was happy to find out that the functionality is builtin. I implemented some
tests and started playing
with the command line options jest offers. The framework is fast, you can feel
it even with just a couple of tests, and I liked its default output. At first, I
did not understand how to run jest with additional parameters via yarn. But it
was a matter of adding
-- before the additional option as in:
yarn test -- --watch
--watch option I used in this example is quite helpful, I suggest you
check it out.
At this point, I had a setup I liked and a couple of tests I could live with, so I moved on to figure out how to run Flow when running tests. I ended up with this solution. I would prefer more integration between Flow and jest but, for now, it does the job.
How do I flow and build? #
I did some research to answer this question and found out I needed to use
preloaders. Webpack documentation was great (as always):
2.x. The documentation explains how to deal with
I needed to install a plugin called
flowtype-loader and to make some
minor changes to the build configuration. I did all the changes in this
commit. The documentation
of the plugin was outdated so I opened a pull
request, hoping that other
people wouldn’t run into this problem during the transition phase between
Tick, tock #
Next step was to integrate the timer with the rest of the application. I did it here and I liked the exercise. I had to adapt the initial API I designed for the timer. As always, I felt unhappy with the code I wrote. To be honest, I’m never happy with the code I write and I consider it a good sign. It’s the main reason why I don’t believe much in the principle “write code that is easy to change”. I prefer to “write code that is easy to delete”. I find changeability to be a feature overcharged with meaning by our instinctive need for refactoring.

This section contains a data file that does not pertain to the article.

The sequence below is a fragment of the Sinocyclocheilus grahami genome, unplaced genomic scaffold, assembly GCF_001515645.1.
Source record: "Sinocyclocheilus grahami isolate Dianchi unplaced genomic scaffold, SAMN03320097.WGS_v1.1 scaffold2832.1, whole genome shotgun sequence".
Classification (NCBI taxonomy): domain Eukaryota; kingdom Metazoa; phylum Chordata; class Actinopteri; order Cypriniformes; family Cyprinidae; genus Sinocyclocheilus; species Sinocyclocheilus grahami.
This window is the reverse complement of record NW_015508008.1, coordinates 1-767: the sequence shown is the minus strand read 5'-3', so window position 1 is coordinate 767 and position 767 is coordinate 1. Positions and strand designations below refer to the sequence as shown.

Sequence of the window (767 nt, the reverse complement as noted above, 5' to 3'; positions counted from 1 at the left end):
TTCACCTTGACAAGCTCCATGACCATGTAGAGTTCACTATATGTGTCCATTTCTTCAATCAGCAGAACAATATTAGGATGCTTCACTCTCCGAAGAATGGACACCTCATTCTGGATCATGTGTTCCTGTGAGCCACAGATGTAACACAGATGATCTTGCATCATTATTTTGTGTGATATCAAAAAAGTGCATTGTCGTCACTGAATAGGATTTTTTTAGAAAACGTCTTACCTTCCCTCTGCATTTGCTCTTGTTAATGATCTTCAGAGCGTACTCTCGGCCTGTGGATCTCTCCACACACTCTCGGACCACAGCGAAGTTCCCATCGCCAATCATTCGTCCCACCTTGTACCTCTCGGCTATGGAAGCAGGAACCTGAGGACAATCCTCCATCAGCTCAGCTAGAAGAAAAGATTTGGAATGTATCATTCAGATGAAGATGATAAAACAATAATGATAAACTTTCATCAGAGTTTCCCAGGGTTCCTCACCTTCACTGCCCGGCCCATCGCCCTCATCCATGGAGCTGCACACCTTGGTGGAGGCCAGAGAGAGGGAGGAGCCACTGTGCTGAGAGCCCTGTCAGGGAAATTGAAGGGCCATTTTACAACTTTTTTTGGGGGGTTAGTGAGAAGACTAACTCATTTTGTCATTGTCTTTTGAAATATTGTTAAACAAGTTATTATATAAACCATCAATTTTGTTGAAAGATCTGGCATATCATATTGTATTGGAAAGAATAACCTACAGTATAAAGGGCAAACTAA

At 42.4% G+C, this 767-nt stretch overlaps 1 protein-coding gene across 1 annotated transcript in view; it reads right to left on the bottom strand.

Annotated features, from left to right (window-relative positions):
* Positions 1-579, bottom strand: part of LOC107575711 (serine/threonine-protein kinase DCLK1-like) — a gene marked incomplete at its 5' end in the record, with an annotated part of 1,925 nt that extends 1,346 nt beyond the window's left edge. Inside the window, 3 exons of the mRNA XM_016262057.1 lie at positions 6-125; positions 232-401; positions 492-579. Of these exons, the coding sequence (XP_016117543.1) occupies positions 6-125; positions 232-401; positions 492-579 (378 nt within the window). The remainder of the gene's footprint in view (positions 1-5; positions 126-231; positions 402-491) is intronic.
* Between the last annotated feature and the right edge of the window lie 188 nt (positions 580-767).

The timer worked fine but I wanted to be able to update the document’s title with the current time. I researched how to update the title of a document “the react way” and ran into a project I liked. It’s called react-document-title. That’s great naming: it’s called what it does and I always appreciate that. I integrated it here and managed to play a bit with lodash too. I remember running into lodash in the past and thinking that it was a nice little “underscore.js alternative”. Now, I get the impression the project has much more to offer and I plan to get back to it.
At this point, passata has its main functionality: the timer works fine and it’s nicely presented in a little progress bar. I still can’t use the application every day, though, as it misses a set of features I can’t live without:
- CRUD of categories.
- CRUD of notes.
- Running a pomodoro in a selected category.
In short, I can’t use a pomodoro application that doesn’t store my activities. Those features generate many questions for me, as I have no idea how to persist objects in a React project. In the next article I will be answering these questions and I hope you’ll find the answers useful.
Thank you for reading me and stay tuned for the next article!